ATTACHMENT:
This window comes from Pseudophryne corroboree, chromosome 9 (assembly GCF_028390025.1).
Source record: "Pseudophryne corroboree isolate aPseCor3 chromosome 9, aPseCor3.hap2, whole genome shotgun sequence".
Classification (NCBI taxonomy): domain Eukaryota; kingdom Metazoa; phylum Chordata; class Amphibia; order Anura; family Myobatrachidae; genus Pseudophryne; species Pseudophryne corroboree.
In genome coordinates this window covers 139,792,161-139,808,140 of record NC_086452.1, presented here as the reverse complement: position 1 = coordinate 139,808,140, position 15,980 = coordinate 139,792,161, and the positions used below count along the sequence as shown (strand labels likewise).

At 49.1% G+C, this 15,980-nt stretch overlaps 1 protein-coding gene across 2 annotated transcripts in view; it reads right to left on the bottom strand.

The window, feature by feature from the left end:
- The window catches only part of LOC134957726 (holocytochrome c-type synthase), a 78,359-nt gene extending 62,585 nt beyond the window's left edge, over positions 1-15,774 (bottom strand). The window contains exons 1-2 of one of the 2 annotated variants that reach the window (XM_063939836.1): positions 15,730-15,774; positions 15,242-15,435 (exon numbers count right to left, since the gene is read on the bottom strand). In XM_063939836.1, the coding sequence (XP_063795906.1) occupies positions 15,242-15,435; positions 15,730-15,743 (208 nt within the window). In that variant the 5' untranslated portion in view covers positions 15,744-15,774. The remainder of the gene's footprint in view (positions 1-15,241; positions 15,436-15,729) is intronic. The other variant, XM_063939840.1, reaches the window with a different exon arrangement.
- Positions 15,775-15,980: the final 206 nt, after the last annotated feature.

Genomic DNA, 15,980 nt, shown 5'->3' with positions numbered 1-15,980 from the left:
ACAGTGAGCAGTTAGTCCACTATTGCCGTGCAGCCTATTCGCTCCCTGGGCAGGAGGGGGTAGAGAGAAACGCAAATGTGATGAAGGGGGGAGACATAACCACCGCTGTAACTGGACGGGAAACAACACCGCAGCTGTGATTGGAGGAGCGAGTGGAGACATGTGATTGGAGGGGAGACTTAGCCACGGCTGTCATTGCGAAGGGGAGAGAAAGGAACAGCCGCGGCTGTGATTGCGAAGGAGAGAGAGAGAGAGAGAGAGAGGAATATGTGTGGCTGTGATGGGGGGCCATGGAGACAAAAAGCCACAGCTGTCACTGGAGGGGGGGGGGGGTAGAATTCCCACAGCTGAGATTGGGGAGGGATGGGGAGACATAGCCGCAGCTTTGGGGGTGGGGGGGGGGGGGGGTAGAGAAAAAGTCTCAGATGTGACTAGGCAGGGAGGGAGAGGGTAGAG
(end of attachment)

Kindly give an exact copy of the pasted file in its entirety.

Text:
This window comes from Pseudophryne corroboree, chromosome 9 (assembly GCF_028390025.1).
Source record: "Pseudophryne corroboree isolate aPseCor3 chromosome 9, aPseCor3.hap2, whole genome shotgun sequence".
Classification (NCBI taxonomy): domain Eukaryota; kingdom Metazoa; phylum Chordata; class Amphibia; order Anura; family Myobatrachidae; genus Pseudophryne; species Pseudophryne corroboree.
In genome coordinates this window covers 139,792,161-139,808,140 of record NC_086452.1, presented here as the reverse complement: position 1 = coordinate 139,808,140, position 15,980 = coordinate 139,792,161, and the positions used below count along the sequence as shown (strand labels likewise).

At 49.1% G+C, this 15,980-nt stretch overlaps 1 protein-coding gene across 2 annotated transcripts in view; it reads right to left on the bottom strand.

The window, feature by feature from the left end:
- The window catches only part of LOC134957726 (holocytochrome c-type synthase), a 78,359-nt gene extending 62,585 nt beyond the window's left edge, over positions 1-15,774 (bottom strand). The window contains exons 1-2 of one of the 2 annotated variants that reach the window (XM_063939836.1): positions 15,730-15,774; positions 15,242-15,435 (exon numbers count right to left, since the gene is read on the bottom strand). In XM_063939836.1, the coding sequence (XP_063795906.1) occupies positions 15,242-15,435; positions 15,730-15,743 (208 nt within the window). In that variant the 5' untranslated portion in view covers positions 15,744-15,774. The remainder of the gene's footprint in view (positions 1-15,241; positions 15,436-15,729) is intronic. The other variant, XM_063939840.1, reaches the window with a different exon arrangement.
- Positions 15,775-15,980: the final 206 nt, after the last annotated feature.

Genomic DNA, 15,980 nt, shown 5'->3' with positions numbered 1-15,980 from the left:
ACAGTGAGCAGTTAGTCCACTATTGCCGTGCAGCCTATTCGCTCCCTGGGCAGGAGGGGGTAGAGAGAAACGCAAATGTGATGAAGGGGGGAGACATAACCACCGCTGTAACTGGACGGGAAACAACACCGCAGCTGTGATTGGAGGAGCGAGTGGAGACATGTGATTGGAGGGGAGACTTAGCCACGGCTGTCATTGCGAAGGGGAGAGAAAGGAACAGCCGCGGCTGTGATTGCGAAGGAGAGAGAGAGAGAGAGAGAGAGGAATATGTGTGGCTGTGATGGGGGGCCATGGAGACAAAAAGCCACAGCTGTCACTGGAGGGGGGGGGGGGTAGAATTCCCACAGCTGAGATTGGGGAGGGATGGGGAGACATAGCCGCAGCTTTGGGGGTGGGGGGGGGGGGGGGTAGAGAAAAAGTCTCAGATGTGACTAGGCAGGGAGGGAGAGGGTAGAG